“Courage, then, my countrymen, our contest is not only whether we ourselves shall be free, but whether there shall be left to mankind an asylum on Earth for civil and religious liberty.”

– Samuel Adams
Address to Pennsylvania State House
August 1, 1776


The United States recognizes the right of asylum for individuals as specified by federal immigration law.

There are two basic requirements for an asylum seeker to meet. First, an asylum applicant must establish that he or she fears persecution from the government of their home country or individuals their home country government is either unwilling or unable to control. Second, the persecution must be on account of one of five protected grounds: race, religion, nationality, political opinion, or a particular social group.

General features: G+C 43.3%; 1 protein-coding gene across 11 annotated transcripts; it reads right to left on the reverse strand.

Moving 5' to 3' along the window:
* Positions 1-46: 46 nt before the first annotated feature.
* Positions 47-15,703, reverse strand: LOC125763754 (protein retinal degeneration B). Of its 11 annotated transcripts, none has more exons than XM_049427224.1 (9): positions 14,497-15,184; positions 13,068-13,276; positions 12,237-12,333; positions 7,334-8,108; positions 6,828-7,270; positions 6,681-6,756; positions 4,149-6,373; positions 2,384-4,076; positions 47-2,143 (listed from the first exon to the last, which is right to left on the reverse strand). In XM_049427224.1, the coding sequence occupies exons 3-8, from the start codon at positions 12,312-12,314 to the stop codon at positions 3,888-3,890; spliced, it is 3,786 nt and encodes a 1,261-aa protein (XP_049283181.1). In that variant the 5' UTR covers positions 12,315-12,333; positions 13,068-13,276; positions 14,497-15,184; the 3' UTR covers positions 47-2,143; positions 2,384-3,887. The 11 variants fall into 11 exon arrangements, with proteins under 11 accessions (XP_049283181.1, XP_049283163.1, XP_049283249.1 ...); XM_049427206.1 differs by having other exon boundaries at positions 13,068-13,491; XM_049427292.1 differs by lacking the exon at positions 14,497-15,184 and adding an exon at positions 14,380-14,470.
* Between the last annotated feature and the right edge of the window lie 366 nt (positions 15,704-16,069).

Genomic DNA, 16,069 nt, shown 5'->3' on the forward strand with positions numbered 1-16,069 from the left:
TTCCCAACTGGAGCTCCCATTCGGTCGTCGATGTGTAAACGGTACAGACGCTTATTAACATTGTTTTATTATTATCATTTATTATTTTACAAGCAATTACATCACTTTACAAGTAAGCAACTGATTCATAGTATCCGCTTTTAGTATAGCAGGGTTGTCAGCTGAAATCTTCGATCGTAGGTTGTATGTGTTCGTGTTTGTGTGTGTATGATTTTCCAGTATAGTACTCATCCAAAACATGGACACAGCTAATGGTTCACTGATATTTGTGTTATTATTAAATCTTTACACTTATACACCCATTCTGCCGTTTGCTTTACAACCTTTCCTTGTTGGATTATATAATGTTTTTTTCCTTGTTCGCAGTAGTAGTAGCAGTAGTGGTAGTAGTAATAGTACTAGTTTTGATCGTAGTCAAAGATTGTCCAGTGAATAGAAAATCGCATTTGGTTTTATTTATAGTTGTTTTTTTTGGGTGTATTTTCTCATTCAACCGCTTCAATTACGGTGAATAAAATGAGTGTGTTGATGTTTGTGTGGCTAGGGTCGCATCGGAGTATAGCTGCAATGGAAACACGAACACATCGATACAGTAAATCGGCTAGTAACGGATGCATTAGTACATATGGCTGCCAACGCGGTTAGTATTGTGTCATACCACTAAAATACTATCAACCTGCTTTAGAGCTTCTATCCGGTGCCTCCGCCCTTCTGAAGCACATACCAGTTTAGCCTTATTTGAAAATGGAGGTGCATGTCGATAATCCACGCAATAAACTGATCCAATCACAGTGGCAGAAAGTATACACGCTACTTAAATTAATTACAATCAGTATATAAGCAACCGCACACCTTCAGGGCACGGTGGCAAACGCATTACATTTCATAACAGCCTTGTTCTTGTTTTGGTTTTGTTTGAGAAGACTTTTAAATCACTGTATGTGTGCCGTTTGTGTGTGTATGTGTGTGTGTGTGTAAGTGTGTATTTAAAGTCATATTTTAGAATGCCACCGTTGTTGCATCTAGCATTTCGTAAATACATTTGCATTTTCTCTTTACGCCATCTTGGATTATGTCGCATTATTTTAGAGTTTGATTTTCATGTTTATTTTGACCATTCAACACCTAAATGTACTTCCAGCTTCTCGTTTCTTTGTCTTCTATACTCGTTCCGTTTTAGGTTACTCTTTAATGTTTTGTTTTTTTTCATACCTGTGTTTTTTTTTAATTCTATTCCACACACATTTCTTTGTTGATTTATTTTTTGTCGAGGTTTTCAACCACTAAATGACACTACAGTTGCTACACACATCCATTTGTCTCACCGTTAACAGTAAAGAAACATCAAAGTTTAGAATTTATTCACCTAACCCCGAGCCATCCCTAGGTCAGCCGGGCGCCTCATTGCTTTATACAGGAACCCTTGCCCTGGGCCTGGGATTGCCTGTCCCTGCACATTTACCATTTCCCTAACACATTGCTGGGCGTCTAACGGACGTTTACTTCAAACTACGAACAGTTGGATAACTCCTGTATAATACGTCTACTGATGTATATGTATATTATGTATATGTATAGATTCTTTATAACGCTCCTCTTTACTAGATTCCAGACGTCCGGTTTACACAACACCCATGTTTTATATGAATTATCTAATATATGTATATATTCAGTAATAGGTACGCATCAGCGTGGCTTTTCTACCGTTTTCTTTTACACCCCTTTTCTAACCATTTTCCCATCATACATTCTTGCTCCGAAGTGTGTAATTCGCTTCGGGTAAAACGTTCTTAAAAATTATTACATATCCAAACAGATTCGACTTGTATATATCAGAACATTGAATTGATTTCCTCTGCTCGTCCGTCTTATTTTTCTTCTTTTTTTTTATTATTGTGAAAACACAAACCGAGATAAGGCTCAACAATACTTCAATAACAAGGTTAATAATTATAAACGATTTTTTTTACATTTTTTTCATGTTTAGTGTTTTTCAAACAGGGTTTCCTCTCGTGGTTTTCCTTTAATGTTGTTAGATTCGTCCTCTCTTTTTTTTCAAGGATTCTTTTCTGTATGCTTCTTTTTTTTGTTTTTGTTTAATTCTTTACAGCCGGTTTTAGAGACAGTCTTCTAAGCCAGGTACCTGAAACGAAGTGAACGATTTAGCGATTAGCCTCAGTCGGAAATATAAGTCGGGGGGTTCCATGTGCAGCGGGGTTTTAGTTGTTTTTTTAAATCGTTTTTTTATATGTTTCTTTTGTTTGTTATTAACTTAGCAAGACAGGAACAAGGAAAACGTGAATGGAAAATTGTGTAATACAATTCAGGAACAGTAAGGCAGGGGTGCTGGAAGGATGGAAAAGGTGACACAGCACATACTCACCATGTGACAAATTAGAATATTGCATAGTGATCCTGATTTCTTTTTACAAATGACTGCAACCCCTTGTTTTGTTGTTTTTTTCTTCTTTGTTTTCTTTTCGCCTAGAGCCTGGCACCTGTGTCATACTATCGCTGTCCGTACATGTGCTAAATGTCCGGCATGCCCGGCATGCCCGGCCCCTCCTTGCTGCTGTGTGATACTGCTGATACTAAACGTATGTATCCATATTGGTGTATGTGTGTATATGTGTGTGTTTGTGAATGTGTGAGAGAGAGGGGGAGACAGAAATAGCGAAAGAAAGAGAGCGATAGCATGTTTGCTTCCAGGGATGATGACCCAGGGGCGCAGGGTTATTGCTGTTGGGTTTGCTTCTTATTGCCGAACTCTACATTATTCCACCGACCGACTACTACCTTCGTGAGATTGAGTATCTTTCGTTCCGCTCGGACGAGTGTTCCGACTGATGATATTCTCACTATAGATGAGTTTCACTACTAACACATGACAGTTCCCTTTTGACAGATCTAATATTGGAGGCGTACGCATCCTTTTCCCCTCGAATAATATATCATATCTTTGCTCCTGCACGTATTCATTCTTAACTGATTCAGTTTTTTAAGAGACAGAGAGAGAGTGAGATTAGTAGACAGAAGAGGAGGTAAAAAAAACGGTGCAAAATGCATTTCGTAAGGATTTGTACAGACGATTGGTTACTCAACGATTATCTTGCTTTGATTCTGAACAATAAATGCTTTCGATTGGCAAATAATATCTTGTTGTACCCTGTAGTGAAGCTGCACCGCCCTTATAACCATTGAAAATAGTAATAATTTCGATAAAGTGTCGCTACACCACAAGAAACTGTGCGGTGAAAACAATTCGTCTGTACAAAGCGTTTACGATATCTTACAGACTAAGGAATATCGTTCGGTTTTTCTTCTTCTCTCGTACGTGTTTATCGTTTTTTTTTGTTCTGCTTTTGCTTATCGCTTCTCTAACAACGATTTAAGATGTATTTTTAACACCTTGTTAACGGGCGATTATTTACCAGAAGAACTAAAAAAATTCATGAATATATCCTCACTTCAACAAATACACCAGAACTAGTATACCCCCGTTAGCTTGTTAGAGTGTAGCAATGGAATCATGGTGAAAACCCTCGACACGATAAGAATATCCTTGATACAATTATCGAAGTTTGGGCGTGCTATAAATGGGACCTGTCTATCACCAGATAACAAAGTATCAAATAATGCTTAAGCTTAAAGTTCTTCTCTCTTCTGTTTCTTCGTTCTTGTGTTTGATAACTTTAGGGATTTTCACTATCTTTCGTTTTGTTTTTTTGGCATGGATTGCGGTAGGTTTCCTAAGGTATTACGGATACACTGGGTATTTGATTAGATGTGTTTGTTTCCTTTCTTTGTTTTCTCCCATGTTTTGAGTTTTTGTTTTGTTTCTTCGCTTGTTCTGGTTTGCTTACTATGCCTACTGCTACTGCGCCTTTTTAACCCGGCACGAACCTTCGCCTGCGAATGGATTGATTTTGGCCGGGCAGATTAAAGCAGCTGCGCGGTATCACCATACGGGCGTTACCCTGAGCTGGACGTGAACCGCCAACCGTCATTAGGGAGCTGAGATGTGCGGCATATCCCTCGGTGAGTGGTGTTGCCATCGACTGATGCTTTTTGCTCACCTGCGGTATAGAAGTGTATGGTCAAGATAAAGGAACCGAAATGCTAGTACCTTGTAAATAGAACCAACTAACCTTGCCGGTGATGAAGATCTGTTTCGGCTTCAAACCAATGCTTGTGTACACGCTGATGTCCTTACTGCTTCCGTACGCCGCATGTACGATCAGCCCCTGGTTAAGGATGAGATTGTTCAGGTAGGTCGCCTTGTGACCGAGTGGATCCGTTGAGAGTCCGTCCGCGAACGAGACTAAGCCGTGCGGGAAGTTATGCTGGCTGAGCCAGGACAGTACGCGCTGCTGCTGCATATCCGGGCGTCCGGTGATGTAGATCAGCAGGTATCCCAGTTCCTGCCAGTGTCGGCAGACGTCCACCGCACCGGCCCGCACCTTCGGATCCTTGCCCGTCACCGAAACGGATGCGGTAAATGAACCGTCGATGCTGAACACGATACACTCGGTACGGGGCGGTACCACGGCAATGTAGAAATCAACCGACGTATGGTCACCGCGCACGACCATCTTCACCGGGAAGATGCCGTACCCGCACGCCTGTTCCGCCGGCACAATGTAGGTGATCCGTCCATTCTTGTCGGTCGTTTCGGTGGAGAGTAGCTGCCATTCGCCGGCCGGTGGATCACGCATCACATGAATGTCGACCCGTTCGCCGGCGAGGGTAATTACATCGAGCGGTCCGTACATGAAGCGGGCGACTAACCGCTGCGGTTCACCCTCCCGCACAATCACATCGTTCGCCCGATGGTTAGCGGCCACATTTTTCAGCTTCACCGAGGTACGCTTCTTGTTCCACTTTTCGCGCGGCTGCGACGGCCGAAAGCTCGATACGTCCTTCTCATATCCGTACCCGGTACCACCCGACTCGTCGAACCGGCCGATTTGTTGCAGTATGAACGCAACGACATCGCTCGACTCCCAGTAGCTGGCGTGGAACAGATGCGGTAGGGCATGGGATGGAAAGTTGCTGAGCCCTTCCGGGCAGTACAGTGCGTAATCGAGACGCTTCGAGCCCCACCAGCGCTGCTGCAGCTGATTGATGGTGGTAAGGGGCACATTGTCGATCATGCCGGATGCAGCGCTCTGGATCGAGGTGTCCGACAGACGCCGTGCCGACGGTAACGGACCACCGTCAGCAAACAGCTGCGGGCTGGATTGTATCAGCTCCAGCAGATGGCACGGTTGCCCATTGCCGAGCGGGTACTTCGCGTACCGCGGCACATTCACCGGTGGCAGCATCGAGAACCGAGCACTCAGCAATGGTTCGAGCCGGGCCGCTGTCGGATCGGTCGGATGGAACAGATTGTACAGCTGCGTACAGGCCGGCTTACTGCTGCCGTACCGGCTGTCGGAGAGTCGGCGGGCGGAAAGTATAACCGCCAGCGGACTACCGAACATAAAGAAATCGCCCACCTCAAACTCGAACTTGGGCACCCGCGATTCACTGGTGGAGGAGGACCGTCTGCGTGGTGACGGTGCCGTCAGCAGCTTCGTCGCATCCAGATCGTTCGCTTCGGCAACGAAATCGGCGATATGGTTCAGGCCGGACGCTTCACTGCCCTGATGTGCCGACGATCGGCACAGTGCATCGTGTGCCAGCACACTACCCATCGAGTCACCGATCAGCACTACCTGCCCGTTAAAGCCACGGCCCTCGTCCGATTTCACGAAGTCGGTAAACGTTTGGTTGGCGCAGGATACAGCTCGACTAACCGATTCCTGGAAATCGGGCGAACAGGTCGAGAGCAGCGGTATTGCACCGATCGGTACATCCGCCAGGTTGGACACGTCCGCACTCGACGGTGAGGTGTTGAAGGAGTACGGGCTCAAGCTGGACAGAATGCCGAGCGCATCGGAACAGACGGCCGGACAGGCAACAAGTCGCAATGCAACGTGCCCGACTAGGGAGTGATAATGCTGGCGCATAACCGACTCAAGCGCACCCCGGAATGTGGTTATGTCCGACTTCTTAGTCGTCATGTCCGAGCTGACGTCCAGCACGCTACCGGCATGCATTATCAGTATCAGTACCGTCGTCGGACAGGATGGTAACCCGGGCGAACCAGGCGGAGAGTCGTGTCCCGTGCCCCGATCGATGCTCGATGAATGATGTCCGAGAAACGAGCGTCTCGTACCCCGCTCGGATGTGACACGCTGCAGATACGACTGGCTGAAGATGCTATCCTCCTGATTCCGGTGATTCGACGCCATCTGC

Generally, a claim for asylum can be made upon entry to the United States, affirmatively to the USCIS once in the United States, or defensively in front of an Immigration Judge during removal proceedings.

Individual granted U.S. Asylum obtain special status to remain in the United States and are eligible to apply for a Green Card for themselves and family members.